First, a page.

Many Canadians who have phoned into a corporate call centre will know the feeling of hitting a familiar wall: On the other end of the phone, the agent is wrestling with a computer on which one system handles customer billing, another handles tech support, a third books appointments, contact details are in a fourth – and heaven forbid some glitch mismatches information between systems, because they don't all talk to each other.
In this scenario, if the poor customer service representative wants to make a change that straddles multiple systems, he or she either has to transfer you to another department – or coordinate between a number of different applications running on the screen at once, one for each task.
The entrepreneurs behind ThoughtWire, a Toronto-based startup, have a term for this phenomenon: They call it "human middleware."
It represents the situation where a human's brain is charged with connecting the dots between computer systems.
ThoughtWire wants to automate that process – and in so doing, it's attacking one of the problems in the "Big Data" world we're entering.
Businesses are accumulating large stores of information in separate silos, but they can't always bring it all together when it's needed – like the moment a customer is waiting on a phone.
The traditional approach to solving this problem has been to work to integrate these different systems, which can be enormously expensive. ThoughtWire takes a different approach. Rather than re-engineer existing systems, it uses software "agents" – essentially, carefully planned scripts – to access these systems just as a human user would.
By using these scripts to manipulate the software interfaces that companies have already invested in and built, agents can pull the pieces of information from disparate applications together with one command.
So a call centre-employee trying to book an appointment would no longer have to ferry information from a customer-contact application to a scheduling-system database.
"There really should be one app that's responsible for allowing that operator to do the right thing with that information," says Stephen Owens, one of ThoughtWire's co-founders. "And the right thing might span two or three different systems."
The software accesses database backends where it can, but where it can't – like when pulling information from a website – it accesses the data the same way a human user might, intelligently parsing the page to extract the data it needs.
This makes ThoughtWire's approach well-suited to heavily-regulated industries, like health-care, where confidentiality concerns can prevent backend databases from being fully integrated.
For many companies entering this space, Big Data means analytics - applying mathematical models and language analysis to large stores of data can yield many insights about customers' wants and needs.
But ThoughtWire's take on Big Data focuses on the here and now.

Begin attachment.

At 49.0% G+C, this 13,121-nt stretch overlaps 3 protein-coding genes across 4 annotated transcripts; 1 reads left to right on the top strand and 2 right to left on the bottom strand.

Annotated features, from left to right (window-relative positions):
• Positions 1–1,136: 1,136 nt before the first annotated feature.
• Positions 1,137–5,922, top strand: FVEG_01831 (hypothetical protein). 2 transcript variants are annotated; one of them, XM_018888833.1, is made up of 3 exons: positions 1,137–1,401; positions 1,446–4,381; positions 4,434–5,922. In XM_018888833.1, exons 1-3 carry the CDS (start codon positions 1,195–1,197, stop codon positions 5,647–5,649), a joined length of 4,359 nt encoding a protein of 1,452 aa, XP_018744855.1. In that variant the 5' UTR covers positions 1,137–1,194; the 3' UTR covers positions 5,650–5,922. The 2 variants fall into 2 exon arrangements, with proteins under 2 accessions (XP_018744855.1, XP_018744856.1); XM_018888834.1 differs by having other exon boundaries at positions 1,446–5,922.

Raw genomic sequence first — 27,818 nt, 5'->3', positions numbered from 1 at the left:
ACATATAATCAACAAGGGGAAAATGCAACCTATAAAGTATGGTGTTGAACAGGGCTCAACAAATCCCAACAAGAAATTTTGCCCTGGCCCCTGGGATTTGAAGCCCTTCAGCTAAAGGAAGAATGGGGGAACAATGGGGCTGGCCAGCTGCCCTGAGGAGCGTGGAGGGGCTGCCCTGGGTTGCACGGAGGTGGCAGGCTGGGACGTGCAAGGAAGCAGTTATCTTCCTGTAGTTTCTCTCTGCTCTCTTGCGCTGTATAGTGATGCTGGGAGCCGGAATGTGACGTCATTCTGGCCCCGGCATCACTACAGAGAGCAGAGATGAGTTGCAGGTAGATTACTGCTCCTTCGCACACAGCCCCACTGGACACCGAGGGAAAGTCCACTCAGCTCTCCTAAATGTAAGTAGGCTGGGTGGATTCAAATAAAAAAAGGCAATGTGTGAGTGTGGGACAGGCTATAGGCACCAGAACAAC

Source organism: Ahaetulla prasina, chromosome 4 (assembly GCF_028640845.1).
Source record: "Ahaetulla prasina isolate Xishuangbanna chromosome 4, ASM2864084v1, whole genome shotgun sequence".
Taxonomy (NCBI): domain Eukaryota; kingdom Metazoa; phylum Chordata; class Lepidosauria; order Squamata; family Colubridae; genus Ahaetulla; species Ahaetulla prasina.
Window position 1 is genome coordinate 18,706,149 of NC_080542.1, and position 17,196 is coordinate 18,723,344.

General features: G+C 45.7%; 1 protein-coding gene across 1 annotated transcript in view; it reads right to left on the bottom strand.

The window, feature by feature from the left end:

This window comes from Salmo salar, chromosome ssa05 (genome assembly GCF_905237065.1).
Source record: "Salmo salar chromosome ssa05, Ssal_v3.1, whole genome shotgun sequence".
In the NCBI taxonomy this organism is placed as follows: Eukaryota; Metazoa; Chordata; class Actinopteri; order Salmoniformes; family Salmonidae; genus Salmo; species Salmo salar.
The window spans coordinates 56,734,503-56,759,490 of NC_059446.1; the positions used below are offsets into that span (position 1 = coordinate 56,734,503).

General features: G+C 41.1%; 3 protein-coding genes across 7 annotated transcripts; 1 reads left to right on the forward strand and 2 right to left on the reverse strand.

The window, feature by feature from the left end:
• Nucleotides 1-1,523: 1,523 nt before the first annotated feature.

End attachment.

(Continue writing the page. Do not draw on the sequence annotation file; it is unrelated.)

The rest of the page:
"We're focused on taking the extraordinary value that's coming from Big Data, and getting it right into the right person's hands at the right moment, so it has an effect on the outcome of what they're doing," says Michael Monteith, ThoughtWire's co-founder and CEO. "It's not a report, it's not a dashboard, another tool that somebody needs to use. It's incorporated into what they do."
After two years of R&D, the startup's products are starting to enter service. Clients include operators in the health-care field, though ThoughtWire isn't naming names just yet.
While ThoughWire is targeting enterprises with its technology, the "agent" approach to Big Data could easily scale down to small-business concerns.
Imagine the same problem, on a smaller scale: When you book a flight and then a rental car at different companies, you have to punch in the dates of your trip twice, because the two systems don't talk. Once again, the user has to be the connection between the systems.
The ability to crawl websites for data, aggregating many sources into meaningful information, could have a profound effect on the retail world, for instance, as more and more outlets put their inventory figures online. After all, if Best Buy makes the number of laptops it has in stock available to you, then it's visible to Big Data-gathering agents as well.
And even smaller nuisances, like the example of having to repeatedly plug date information into car-rental sites, can slow the pace of business.
Agent-like technology, says Peter A.P. Zakarow, chief operating officer and another of ThoughtWire's four co-founders, can take on the task of "compiling information so that you could do what you're paid to do, which is make decisions on that," he says.
"We think the cumulative effect of that on small business could be game-changing."
Special to The Globe and Mail
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